Ronald Acuna has captured the attention of baseball and fantasy fans alike. In addition to multiple Player of the Week and Month awards, Acuna was named hitter of the year by mlbpipeline.com and Minor League Player of the Year by Baseball America.
He started the year in Class-A Advanced and was promoted to Double-A after just 115 at-bats. The promotion went largely unnoticed at the time. He had produced a .287/.339/.478 slash line with three home runs and 14 steals — solid numbers, but nothing earth-shattering. A 31.7 percent strikeout rate suggested that while the promotion was justified, he could struggle given his age and advanced competition.
As we all know, Acuna didn’t struggle. His slash line improved to .326/.379/.520, boosting his power (14 doubles, nine home runs) and speed (14 steals). His average walk rate inched up to 7.4 percent, and the strikeout rate dropped to 23 percent. This wasn’t just a small sample size, either; he totaled 221 at-bats.
The organization decided that instead of letting the 19-year-old grow, it would again promote him. The change in scenery did little to stunt the growth from previous months. His slash line improved yet again to .344/.396/.548. He duplicated his power numbers over the same number of at-bats, and his ISO took a slight uptick. The only negative was a decline in stolen bases. That however, was overshadowed by another decline in strikeouts – under 20 percent.
It’s easy to see why fantasy owners have fallen in love with Acuna. We all love 20-20 players. He produced a 21-44 season batting at or above .300 every step of the way. I cannot disparage his accomplishments in 2017. However, I do think fantasy experts and owners are giving him a little too much credit regarding his future fantasy value.
Look back to the start of the 2016 season. Acuna barely cracked the top 20 on organizational depth charts. He did not rank in the top 100 on any prospect lists. An injury cost him over half the season, so his limited production did little to move the prospect needle. Fast forward to 2017: He went from “player to watch” to a top-50 prospect in just three months. At season’s end he is now universally considered a top-five prospect.
I understand moving him up based upon potential, but that big of a jump after just one good season? Again, I’m not trying to take away what he did, but a huge leap seems irresponsible. We’ve seen plenty of players in the past break out like this. More often than not we took a “show me once, now show me again” approach.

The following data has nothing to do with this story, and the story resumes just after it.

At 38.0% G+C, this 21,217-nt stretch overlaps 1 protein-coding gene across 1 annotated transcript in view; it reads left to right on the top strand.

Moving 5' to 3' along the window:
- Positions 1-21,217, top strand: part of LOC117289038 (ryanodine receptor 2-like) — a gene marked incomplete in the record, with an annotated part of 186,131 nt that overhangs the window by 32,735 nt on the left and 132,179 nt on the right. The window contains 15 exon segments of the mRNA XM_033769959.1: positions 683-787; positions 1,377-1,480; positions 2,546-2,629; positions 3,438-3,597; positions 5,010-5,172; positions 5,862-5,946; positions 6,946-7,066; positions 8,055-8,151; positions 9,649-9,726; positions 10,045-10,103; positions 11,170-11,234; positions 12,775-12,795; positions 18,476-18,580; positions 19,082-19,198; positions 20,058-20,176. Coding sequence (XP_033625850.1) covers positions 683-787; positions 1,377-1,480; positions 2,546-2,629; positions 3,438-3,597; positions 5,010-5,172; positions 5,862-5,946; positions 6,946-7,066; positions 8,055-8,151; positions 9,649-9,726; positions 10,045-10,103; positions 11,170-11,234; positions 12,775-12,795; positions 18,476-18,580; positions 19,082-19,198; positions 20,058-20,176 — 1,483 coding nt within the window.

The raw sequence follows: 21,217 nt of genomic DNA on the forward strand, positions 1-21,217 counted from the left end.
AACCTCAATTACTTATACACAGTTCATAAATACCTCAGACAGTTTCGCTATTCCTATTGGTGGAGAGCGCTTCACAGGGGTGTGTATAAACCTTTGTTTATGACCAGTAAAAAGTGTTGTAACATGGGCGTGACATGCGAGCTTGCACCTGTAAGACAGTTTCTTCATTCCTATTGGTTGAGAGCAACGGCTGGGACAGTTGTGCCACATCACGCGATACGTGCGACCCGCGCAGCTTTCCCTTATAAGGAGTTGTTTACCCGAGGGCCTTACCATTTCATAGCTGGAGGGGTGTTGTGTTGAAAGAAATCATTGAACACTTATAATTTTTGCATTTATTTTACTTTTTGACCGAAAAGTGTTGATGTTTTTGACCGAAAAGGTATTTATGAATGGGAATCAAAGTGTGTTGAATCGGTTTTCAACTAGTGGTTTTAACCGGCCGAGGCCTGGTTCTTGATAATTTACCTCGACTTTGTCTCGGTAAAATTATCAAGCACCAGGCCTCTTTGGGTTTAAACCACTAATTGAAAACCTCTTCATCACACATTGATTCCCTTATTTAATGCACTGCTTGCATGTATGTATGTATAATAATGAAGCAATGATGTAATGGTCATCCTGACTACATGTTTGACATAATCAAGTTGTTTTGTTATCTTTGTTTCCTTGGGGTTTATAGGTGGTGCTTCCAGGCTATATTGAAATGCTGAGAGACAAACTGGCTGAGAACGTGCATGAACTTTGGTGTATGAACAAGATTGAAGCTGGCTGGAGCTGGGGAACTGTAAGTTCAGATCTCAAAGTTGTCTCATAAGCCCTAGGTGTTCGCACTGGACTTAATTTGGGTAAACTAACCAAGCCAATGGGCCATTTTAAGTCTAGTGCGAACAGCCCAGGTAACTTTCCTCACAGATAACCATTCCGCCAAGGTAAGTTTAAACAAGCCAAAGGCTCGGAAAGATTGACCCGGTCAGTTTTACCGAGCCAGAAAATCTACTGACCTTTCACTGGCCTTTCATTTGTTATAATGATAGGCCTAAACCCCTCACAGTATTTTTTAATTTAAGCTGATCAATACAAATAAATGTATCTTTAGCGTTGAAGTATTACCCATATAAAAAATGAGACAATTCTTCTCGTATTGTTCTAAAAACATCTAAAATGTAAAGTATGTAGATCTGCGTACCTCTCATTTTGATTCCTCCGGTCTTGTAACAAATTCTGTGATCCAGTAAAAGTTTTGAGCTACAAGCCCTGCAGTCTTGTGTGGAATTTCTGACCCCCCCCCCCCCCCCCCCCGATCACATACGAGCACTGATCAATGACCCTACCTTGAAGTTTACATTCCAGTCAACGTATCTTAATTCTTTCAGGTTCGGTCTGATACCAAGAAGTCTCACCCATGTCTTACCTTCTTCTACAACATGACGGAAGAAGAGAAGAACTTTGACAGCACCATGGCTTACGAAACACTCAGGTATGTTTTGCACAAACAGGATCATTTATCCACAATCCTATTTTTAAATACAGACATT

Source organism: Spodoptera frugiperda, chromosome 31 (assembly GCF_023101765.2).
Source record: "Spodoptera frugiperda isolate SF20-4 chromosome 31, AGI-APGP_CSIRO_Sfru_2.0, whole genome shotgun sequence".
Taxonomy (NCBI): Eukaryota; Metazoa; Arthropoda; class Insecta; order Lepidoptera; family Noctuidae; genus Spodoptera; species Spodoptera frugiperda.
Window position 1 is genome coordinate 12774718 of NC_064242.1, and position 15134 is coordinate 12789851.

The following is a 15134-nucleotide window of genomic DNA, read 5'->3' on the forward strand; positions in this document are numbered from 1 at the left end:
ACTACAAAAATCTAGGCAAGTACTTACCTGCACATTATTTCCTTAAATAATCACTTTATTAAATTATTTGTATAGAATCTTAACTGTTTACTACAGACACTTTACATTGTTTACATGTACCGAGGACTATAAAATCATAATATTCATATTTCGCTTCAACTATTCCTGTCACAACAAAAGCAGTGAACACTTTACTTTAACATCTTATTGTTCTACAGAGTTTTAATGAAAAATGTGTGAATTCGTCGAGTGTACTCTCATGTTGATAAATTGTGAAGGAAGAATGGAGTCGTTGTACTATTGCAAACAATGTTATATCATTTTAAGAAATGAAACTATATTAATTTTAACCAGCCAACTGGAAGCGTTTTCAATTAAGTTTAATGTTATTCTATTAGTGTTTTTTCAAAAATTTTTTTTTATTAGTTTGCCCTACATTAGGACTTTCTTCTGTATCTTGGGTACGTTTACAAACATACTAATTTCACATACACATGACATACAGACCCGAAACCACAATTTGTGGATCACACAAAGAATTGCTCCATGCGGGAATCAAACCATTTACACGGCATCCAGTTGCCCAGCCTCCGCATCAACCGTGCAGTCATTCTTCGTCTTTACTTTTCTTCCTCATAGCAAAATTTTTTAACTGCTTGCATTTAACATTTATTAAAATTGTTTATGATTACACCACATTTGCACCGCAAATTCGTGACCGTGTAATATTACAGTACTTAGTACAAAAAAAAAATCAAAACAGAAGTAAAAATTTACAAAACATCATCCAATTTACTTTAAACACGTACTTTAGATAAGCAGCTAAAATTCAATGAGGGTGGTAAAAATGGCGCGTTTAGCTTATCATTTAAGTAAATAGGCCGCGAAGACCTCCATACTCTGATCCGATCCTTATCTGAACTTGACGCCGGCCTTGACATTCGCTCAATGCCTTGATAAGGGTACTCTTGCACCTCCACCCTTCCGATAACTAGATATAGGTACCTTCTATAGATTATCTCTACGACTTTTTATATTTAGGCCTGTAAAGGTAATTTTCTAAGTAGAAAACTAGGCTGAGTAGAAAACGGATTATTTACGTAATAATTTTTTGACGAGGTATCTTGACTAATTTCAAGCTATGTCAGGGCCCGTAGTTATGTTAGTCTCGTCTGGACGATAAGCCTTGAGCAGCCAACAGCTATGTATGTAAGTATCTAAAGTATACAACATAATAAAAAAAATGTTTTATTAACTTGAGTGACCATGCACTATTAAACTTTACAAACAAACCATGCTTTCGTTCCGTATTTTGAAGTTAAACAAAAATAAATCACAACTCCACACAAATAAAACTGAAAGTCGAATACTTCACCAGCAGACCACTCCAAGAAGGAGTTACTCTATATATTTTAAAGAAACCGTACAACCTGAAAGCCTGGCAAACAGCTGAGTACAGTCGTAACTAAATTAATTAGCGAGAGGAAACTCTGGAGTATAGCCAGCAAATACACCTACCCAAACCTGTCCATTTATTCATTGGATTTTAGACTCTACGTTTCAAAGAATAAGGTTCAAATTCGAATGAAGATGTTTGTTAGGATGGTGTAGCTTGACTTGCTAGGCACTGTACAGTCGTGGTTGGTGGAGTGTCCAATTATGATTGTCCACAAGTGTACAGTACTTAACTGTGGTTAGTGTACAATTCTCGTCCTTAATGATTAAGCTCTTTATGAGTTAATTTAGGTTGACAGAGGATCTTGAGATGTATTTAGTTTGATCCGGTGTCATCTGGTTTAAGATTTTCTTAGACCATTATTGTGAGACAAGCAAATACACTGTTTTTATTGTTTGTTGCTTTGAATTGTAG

Prior to this season Acuna was viewed as a future .280 hitter, not the .300-plus guy we saw in 2017. Based on the .400-plus BABIP this season there will be some regression. Granted, speed guys tend to produce a higher BABIP, but not .400. Strikeouts did decline at each stop. However, I can’t help but look at that 31 percent figure in Class-A this year and wonder if those improvements will stick. While he did steal 44 bases, he was caught 20 times.
Joc Pederson put up an 18-26 season with a .300 average at age 20 and went 20-30 the following season. It wasn’t until the next year — when he went 30-30 — that we gave him the credit he deserves. Rhys Hoskins broke out for 38 home runs in 2016. He did not get the prospect respect he deserved until he basically repeated this feat in 2017. Pederson has since been a disappointment. The jury is out on Hoskins, but the outlook is promising.
Those are just two examples of players who were ranked lower in their organizations and did not rank in the top 100. Despite one or several successful past seasons, we made them show us again that they were for real. Why are we hoisting Acuna up on our shoulders and pronouncing him a top-five player?
Willie Calhoun has strong walks, an elite strikeout rate, and 30-plus home run power, yet he has been snubbed from the top-50 again.
Ronald Acuna had a terrific season, but it was just one good season. There are dozens, if not hundreds, of players who have produced similar seasons throughout the years yet failed to repeat or live up to the expected hype. Acuna could be that special player who exceeds expectations, but he just as easily could be the next Joc Pederson or somewhere in between.
If I owned Acuna in a dynasty league I would, without hesitation, trade him to the highest bidder. His fantasy stock will never be higher than it is now. He can easily be flipped for any top prospect or even a package of top-50 guys. I would easily take Willie Calhoun along with Brent Honeywell or Vladimir Guerrero for Acuna, and I’ve seen such a trade already take place. You could even flip him for a younger major league-ready player similar to Hoskins or Cody Bellinger.
I am cautiously optimistic about Acuna. There’s no denying he has talent. How much of the talent we saw this year will actually stick — how good he will be — has yet to be determined. What we do know is that he is now worth a small fortune. Take advantage of his 2017 season and hype.
Cash in now.